We did not know what we did not know.
People often ask us the question, what does it take to have a successful business and/or food blog? We do not have all of the answers, but we thought we’d open the door to you and share a few of the hard-learned lessons along the way. On Monday, Wednesday, and Friday, our blog will be just that. In fact, Friday’s post is one we’ve been eagerly waiting to share with you for awhile—like a kid keeping mom’s birthday gift a secret—we are really excited to spring this one on you!
Wilson and I absolutely love providing the best information and products to you all, and we knew that an online platform would be the best fit for such a niche audience—let’s face it—us do-it-yourselfers live everywhere. You might be in the sunny metropolis of Miami, Florida, or on Route 66 near Miami, Oklahoma.
Far and wide, there is a revival of the tastebuds and a growing prudence to “putting food away”. That is our goal and mission.
The internet side of things is the vehicle. Like the cars in your driveway, you are happiest when they hum so quietly you barely notice them. Websites are the same—no news is good news.
Our website launched September 11, 2011 and so we have been doing this less than a year. Those first few months were rocky, to say the least. We went with a common host provider but our service could not withstand the crowd coming through the “front door” of our website in moments when someone like James Wesley Rawles or Jenny from Nourished Kitchen might mention our excellent products and customer service.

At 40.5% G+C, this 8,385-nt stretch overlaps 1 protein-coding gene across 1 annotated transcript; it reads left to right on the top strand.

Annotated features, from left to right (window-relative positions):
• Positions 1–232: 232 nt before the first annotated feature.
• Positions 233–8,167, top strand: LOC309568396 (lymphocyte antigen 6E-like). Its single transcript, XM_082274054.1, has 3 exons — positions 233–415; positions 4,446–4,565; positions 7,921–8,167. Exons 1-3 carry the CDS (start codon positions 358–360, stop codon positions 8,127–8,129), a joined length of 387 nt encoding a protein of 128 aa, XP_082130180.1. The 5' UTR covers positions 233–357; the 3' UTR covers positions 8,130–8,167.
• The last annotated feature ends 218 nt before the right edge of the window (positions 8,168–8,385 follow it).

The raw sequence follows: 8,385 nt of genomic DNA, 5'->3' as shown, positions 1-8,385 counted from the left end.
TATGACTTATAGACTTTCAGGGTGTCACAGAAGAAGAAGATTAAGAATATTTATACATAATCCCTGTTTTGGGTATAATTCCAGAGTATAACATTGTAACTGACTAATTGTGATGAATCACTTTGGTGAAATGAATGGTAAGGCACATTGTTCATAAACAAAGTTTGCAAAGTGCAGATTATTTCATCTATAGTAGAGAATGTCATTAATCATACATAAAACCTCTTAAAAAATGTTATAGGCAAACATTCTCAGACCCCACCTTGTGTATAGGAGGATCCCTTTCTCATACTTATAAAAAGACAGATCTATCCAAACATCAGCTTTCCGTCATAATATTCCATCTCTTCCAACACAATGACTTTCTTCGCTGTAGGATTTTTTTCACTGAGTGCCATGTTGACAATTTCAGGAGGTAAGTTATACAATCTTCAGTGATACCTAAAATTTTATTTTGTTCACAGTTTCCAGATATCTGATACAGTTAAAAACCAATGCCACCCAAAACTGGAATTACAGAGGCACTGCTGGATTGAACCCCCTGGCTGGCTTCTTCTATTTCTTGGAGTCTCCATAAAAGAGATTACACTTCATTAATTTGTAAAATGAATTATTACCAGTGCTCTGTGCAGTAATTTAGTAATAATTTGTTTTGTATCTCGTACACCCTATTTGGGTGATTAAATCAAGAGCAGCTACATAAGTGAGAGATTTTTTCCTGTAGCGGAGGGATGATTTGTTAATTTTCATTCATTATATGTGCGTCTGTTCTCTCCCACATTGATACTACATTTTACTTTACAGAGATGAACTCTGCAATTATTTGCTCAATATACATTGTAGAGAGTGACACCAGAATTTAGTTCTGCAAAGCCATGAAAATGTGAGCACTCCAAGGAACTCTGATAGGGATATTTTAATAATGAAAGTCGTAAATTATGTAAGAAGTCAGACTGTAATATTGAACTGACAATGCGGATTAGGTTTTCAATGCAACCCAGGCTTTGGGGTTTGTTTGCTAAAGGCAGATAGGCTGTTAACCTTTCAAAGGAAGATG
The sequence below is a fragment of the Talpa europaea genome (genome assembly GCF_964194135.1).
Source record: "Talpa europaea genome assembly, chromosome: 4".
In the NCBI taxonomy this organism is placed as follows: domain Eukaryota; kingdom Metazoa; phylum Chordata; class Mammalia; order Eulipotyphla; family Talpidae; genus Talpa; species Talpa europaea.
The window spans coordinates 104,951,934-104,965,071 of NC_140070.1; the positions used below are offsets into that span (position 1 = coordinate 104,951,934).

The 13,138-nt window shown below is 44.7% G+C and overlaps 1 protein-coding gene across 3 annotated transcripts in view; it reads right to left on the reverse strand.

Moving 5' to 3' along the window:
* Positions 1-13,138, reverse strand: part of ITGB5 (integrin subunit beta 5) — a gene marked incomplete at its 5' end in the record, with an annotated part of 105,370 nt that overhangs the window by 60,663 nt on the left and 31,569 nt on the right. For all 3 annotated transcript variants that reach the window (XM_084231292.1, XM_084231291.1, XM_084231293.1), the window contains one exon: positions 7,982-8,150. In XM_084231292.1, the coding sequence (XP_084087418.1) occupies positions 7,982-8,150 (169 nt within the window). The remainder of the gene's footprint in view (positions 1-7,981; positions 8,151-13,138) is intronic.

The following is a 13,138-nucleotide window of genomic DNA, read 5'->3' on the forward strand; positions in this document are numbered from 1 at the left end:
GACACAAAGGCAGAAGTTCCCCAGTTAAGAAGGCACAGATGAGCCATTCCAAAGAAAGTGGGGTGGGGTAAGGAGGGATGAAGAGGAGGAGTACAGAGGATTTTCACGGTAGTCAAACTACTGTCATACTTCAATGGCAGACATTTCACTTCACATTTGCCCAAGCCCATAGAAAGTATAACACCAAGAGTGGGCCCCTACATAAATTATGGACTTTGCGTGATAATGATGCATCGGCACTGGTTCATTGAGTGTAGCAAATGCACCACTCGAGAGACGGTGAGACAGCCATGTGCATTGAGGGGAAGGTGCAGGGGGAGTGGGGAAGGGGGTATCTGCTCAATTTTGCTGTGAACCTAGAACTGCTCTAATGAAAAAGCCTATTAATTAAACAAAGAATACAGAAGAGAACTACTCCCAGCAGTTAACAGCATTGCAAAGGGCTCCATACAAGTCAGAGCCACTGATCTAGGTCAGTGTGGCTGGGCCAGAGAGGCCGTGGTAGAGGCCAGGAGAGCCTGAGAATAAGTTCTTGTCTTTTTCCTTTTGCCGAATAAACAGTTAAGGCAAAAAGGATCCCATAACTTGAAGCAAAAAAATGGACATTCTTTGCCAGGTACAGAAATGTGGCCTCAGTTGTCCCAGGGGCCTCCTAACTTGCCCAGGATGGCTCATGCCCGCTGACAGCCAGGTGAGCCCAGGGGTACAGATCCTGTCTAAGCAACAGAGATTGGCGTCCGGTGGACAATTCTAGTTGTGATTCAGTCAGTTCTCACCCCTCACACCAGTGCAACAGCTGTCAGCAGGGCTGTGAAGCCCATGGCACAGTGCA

Our website would temporarily go offline and it seemed to happen with more frequency. It reminded me of my old Aunt Velma’s car…the thing was temperamental. That 75 lb little old lady with the bright red lipstick was known to hurl a few choice words and insults at that car, to which it frequently purred into submission.
Choice words and insults aside, it was stressful to have the unpredictability of a crashing website when our customers deserved better. In a moment of desperate whining, I shot off an email to Jill Winger from The Prairie Homestead.
She sent an email back that changed the course of our website; she said that she had recently made the switch to Homestead Host, a little “mom and pop” that gave outrageously excellent customer service. I wasn’t so sure.
We sent off an email saying that, since our website had been offline for 2 full days, we had a bit of an emergency and would like to talk about their services. I clicked “send” and stared at the phone. Less than 5 minutes later, it rang. “Hello, this is Erin from Homestead Host.”
We’ve never looked back, and our website has never again crashed. When there are traffic spikes, she catches it and adjusts things accordingly. She offers advice, has caught a few errors on our part, and has improved our website performance drastically. Oh, and she writes a fantastic homesteading blog called Homestead Geek! You saw her as our guest blogger with “All Natural Cleaning Ingredients for the Sustainable Household“.
Check out her blog and her webhosting services if you yourself have contemplated (or currently own) a website or blog of any kind. It was one of the best decisions we have made to-date with Pantry Paratus.
It all begins with the support team. You do not go cheap with doctors, lawyers—or web professionals. If you want our suggestion for a designer that listens to you, this one is ours. We recommend FLINT out of Oklahoma City, Oklahoma.